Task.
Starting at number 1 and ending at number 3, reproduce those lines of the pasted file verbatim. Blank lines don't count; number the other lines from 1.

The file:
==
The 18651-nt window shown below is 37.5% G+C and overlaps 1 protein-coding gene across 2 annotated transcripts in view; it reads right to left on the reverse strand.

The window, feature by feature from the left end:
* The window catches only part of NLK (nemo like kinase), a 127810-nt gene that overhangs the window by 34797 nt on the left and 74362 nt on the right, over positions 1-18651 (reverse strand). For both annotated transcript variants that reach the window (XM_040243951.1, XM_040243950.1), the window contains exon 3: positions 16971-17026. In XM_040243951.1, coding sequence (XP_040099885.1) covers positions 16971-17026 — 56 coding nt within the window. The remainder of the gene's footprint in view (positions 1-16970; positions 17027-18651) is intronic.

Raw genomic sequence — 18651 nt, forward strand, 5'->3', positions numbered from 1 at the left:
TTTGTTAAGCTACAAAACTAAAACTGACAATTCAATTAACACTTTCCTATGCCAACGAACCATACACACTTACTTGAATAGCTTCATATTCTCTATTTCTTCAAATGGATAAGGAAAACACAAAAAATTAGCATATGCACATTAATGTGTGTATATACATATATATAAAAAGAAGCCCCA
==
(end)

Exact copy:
The 18651-nt window shown below is 37.5% G+C and overlaps 1 protein-coding gene across 2 annotated transcripts in view; it reads right to left on the reverse strand.

The window, feature by feature from the left end:
* The window catches only part of NLK (nemo like kinase), a 127810-nt gene that overhangs the window by 34797 nt on the left and 74362 nt on the right, over positions 1-18651 (reverse strand). For both annotated transcript variants that reach the window (XM_040243951.1, XM_040243950.1), the window contains exon 3: positions 16971-17026. In XM_040243951.1, coding sequence (XP_040099885.1) covers positions 16971-17026 — 56 coding nt within the window. The remainder of the gene's footprint in view (positions 1-16970; positions 17027-18651) is intronic.